A Day in the Life of a Medical Claims Biller
Grow Your Business, Not Your Inbox
Let’s take a look at what a medical insurance biller’s (MIB’s) work life is like, what sort of tasks you can expect to perform on a daily basis and how they’re completed.
One of the great joys of running a medical billing service is that you can arrange your workload around any schedule you choose. Some MIBs are early birds; others find they get more accomplished in the afternoon or at night.
What, specifically, you’ll be doing during your peak hours and beyond will depend on how you’ve structured your services. Some MIBs perform full practice management for their clients -- they handle all aspects of the doctor’s accounting from submitting electronic claims to billing patients to tracking accounts payable and receivable. Other medical billers prefer to deal only with insurance claims submissions. Most MIBs, being savvy businesspeople, take on whatever is required to land the client and therefore find themselves working in different ranges of practice management for different clients.
Your most basic task will be generating and transmitting insurance claims. Software makes this part a snap. Although each program has its own variations, the basic setup is the same, featuring a screen or screens where you enter the patient’s particulars, including name, phone, address, policy number, date of injury or illness, the diagnosis and procedure codes and the doctor’s charges.
When you first take on a practice, you’ll spend a fair number of hours entering all the doctor’s patients into your program. Although this is time-consuming, it’s well worth the effort -- afterward you’ll always have most of the information you’ll need on file. Unless established patients move or change employers or insurance companies, all you’ll need to fill in are the details of the illness or injury, the diagnosis and procedure codes and the charges. The basics -- name, address, phone, employer, policy number(s), insured family member’s name and relationship, your own file or ID number for the patient -- are already entered.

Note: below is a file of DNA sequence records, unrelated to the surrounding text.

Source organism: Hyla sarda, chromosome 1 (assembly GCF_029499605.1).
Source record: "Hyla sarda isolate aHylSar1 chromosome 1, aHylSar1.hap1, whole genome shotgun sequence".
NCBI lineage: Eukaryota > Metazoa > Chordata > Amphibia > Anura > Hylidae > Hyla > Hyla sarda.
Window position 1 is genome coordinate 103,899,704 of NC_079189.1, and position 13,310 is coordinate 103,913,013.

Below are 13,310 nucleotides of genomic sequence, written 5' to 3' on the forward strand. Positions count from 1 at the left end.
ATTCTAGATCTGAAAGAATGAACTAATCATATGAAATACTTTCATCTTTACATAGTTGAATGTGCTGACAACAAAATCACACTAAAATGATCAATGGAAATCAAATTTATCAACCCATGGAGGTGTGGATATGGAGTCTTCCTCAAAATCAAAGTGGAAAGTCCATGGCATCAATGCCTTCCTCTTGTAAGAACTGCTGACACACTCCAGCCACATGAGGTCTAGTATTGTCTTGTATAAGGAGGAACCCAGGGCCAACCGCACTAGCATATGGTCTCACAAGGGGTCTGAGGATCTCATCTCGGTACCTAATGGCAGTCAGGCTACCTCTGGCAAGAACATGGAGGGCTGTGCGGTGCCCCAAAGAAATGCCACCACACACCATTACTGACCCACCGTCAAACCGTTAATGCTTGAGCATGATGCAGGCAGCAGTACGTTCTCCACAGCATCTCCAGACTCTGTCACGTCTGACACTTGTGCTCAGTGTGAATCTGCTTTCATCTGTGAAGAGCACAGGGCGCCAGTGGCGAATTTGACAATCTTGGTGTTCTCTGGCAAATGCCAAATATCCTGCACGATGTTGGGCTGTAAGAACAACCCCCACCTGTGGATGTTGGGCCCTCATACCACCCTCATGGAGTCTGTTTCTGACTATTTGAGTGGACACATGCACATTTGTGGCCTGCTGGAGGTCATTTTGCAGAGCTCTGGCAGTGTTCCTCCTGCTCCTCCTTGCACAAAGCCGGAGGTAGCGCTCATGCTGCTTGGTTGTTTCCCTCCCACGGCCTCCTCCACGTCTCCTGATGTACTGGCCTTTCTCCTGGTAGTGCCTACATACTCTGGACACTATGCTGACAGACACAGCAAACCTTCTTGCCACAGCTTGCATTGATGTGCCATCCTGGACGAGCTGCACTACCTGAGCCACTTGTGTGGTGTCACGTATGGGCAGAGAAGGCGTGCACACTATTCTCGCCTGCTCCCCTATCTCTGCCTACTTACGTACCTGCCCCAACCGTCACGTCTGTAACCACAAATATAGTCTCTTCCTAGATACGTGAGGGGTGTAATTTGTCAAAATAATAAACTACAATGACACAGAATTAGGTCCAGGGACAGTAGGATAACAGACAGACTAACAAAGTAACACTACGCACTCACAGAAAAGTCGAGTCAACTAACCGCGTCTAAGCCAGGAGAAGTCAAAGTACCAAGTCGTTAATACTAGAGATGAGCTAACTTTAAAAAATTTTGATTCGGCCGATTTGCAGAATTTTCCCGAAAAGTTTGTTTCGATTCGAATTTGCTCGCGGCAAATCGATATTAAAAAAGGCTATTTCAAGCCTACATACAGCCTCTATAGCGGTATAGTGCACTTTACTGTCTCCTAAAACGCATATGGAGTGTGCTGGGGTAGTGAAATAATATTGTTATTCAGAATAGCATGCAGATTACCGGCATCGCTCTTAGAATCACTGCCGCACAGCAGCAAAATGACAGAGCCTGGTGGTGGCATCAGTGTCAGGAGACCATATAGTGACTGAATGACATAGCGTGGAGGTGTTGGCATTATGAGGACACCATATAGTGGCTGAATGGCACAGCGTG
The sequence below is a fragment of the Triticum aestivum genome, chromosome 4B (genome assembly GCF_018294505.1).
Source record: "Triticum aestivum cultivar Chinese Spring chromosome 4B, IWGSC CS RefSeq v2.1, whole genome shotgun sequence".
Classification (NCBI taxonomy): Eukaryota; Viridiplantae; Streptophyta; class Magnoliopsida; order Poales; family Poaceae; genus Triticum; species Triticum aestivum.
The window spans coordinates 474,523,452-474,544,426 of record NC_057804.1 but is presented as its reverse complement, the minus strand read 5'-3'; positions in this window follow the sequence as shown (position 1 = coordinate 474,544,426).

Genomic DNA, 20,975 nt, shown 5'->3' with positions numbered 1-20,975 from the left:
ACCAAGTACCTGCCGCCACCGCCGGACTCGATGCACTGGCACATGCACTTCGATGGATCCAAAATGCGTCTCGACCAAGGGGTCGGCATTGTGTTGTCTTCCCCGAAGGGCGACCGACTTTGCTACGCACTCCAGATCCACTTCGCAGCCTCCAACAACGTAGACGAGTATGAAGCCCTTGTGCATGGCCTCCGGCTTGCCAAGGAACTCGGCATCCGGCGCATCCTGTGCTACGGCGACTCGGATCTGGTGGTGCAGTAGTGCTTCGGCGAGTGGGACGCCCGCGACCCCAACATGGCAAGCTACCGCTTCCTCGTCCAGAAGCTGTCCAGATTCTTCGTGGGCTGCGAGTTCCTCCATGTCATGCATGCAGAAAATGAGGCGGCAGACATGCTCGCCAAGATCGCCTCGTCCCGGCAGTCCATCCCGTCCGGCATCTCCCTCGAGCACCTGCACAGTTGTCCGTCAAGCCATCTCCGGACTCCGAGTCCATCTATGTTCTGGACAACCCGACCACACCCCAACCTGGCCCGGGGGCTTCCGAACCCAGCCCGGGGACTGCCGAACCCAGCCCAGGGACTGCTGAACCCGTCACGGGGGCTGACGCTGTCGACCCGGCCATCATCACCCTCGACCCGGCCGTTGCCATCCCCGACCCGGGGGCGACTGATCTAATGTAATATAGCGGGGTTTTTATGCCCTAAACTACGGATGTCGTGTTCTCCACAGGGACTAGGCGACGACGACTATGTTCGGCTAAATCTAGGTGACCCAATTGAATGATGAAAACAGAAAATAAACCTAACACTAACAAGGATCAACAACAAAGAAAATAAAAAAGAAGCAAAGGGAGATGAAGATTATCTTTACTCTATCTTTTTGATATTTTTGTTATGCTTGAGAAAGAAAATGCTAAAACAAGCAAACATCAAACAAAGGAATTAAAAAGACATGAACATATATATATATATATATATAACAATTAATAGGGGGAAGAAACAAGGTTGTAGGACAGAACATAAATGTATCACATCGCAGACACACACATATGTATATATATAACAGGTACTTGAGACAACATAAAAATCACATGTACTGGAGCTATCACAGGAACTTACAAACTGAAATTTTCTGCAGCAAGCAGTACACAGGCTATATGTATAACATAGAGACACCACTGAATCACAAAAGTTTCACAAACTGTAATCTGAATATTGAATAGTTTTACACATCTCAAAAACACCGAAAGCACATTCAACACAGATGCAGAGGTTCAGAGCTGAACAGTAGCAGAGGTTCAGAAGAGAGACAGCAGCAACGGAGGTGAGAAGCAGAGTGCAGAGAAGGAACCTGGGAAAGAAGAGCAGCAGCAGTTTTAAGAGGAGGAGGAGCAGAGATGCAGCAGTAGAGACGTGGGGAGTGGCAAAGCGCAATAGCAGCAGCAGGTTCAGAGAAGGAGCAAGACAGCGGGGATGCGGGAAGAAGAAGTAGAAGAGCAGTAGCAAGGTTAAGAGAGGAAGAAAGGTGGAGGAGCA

You’ll find the procedure and diagnosis codes, otherwise known as the CPT (for Current Procedural Terminology) and ICD-10 (for International Classification of Diseases, 10th revision and most properly called ICD-10-CM, for Clinical Modification) codes, on the superbill.
Proper procedure codes are one of the most important parts of any insurance claim -- they tell the carrier exactly what services or procedures were performed and/or what supplies were provided. Procedure coding can be extremely complex and requires a considerable knowledge of medical terminology, operative procedures and other aspects of clinical medicine. The more you know about coding, the more help you can be to your doctors -- and to yourself.
In the groove
The CPT codes are revised every year, which means you need to stay up-to-date. When you take on a new client, you should grade his or her current superbill. Does it contain the latest ICD-10 codes specific to that practice? If not, recommend changes. You’re asking for trouble if you use outdated codes. The chances are great that the carrier won’t pay the same on an old code; in fact, it may refuse to recognize it. Either way, reimbursement won’t be swift, and you won’t look good.
If a claim is denied because of the diagnosis code, it’s usually for one of the following reasons: